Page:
Henri was standing at the side of the road hitching a lift. Like me, he was heading for the neighbouring town of Pont L’Abbé; in all, the drive would take about ten minutes. These days I rarely give lifts to strangers but the sky was leaden, the forecast was for rain and he was alone; my decision was almost reflex. I still occasionally hitch-hike myself and, if I get a ride, I am always grateful.
Henri walked hesitantly to the car and climbed in – that is an exaggeration, he flopped in. Attaching his seat belt was clearly difficult and it was soon obvious that he needed help – he had a problem using his left arm. As I leant over to fasten the belt a strong smell of alcohol wafted past and, when he spoke, his voice was slightly slurred. It was mid-morning and I had just picked up a passenger who was drunk. From the corner of my eye I noticed more – the fingers of his left hand were held cupped, the hand itself was cocked forward and, from the contour of his left coat sleeve, his left forearm was swollen. Something was clearly very wrong!
After he had introduced himself he told me how he was going to meet a friend for a drink. He hitch–hiked everywhere and, as usual, he had been lucky – he had only been waiting for about five minutes. Conversation with him was easy. He spoke slowly and carefully, his sentences were short and reasoned, and, most importantly, I understood what he had in mind.
Henri seemed open and honest. I learned that by lunchtime most days he would be drunk and in the afternoon he would go back to his aunt’s house to sleep off the morning’s effects. He was in his forties, had been drinking heavily for most of his adult life and, after experiencing a wide range of alcoholic beverages, now limited himself to beer and vin rosé. Both served his purpose and, if he shopped carefully, both cost much the same.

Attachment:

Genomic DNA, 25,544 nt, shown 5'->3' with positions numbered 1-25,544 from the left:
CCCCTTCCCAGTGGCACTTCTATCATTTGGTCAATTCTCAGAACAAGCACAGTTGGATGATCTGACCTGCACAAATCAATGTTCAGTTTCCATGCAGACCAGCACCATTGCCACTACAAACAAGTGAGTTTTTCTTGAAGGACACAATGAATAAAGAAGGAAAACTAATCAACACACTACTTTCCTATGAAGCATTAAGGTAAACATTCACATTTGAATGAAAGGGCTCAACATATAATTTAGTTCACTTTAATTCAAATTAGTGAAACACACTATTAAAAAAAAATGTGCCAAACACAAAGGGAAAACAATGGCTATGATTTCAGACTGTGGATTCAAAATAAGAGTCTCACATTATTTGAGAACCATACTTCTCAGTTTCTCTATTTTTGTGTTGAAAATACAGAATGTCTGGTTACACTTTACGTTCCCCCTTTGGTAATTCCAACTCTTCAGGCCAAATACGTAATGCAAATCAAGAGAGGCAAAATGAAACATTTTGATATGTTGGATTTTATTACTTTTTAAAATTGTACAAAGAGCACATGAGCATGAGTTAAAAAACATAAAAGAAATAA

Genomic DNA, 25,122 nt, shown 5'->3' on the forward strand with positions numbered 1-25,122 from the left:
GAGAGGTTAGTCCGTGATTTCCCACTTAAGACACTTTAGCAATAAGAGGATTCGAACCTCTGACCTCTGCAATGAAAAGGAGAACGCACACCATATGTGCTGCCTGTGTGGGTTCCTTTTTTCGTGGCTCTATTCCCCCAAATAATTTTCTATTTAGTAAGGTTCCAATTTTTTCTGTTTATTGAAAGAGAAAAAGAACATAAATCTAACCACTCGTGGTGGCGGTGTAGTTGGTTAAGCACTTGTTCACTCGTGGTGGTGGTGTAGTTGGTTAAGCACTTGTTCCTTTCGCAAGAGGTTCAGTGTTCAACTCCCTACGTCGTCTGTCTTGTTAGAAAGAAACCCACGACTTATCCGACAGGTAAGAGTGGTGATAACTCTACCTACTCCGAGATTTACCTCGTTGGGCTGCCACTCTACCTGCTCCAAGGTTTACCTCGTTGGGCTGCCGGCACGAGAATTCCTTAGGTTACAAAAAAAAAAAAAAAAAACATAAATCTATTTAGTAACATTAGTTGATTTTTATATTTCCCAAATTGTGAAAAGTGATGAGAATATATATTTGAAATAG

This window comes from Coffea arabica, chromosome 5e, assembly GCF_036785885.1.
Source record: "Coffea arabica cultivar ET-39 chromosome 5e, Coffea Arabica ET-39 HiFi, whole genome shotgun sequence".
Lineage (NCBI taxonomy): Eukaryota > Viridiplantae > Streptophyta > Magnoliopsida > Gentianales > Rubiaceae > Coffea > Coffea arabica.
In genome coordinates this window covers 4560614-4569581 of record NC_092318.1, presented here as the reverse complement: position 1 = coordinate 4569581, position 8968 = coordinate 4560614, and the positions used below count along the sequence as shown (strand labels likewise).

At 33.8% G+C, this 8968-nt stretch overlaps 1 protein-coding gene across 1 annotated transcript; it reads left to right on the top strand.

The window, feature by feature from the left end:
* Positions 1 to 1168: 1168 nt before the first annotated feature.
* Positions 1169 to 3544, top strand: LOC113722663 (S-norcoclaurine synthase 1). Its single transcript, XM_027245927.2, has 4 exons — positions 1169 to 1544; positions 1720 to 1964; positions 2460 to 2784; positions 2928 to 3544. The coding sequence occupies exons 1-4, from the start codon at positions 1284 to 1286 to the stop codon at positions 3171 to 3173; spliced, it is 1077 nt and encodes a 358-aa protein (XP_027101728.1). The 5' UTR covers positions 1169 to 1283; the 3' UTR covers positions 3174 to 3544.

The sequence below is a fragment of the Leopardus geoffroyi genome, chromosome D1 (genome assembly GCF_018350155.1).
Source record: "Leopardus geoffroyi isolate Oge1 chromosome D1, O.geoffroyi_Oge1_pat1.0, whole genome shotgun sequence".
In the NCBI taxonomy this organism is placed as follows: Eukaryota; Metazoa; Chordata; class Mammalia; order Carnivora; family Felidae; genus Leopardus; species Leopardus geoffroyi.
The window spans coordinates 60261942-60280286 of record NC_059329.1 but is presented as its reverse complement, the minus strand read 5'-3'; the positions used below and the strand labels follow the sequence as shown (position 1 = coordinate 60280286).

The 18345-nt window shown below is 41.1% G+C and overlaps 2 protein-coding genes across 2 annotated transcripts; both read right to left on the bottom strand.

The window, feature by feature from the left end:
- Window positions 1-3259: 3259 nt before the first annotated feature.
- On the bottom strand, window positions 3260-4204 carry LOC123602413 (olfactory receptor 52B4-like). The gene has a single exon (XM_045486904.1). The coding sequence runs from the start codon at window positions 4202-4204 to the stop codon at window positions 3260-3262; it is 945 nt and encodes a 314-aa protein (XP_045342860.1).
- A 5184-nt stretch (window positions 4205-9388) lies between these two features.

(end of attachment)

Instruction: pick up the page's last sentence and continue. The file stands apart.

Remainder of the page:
While we talked my medical mind was whirring as I tried to make sense of his symptoms. I pieced together a scenario that seemed to fit. He was, I decided, born with a form of cerebral palsy that primarily affected his left upper limb. Such damage would account for the weakness of his left arm and his ‘contracted’ wrist and fingers. The brain damage, I supposed, also caused learning difficulties which had contributed to his slowed talking and would have made it hard for him to find employment in later life; often, unemployment and alcoholism go hand-in-hand.
So far, almost everything made medical sense. However, I was unable to account for the swelling of his weak arm. The type of paralysis I envisaged had no such effect on arm size. I assumed therefore that the swelling was the result of a recent incident; possibly a fall or a brawl during a drinking episode.
We were getting on well and, as we neared Pont L’Abbé, I felt I could ask him what had happened to his arm. His initial response confirmed at least some of my thinking – “It’s the bottle” he replied. Assuming this meant that his problems were caused by alcohol, I sought further clarification. Pointing to his sleeve I asked him exactly how his arm had become so very swollen.
He smiled broadly, loosened his cuff, straightened his wrist, uncupped his ‘restraining’ fingers and, from out of his sleeve, pulled an unopened bottle of his favourite vin rosé. In seconds the cause of his swelling and his reluctance to use his left hand – were resolved! I mentioned to him that I had thought that the swelling was caused by some serious damage. “It was – the bottle is indeed a very damaging affliction”. Soon we said our goodbyes as I dropped him off for his rendezvous.
In all this I had been caught in a medical trap of my own creation. Piecing together symptoms is something doctors do and I am no exception. In our training we are programmed to observe, assess, integrate and account for, symptoms; if we get the diagnosis right we feel satisfied. We are also trained to ask questions, which, of course, is what I did.
In all this, our judgements are most often the product of a medicalised world. My ‘invention’ of Henri’s cerebral palsy and his learning difficulties were the product of my doctor’s mind-set. The possibility that someone drunk might hide a bottle of wine up his sleeve never entered my mind.
Despite it being over eleven years since my retirement from medicine, my thinking is still dominated by doctor thought. In important ways my training of yesteryear can sometimes prove very limiting.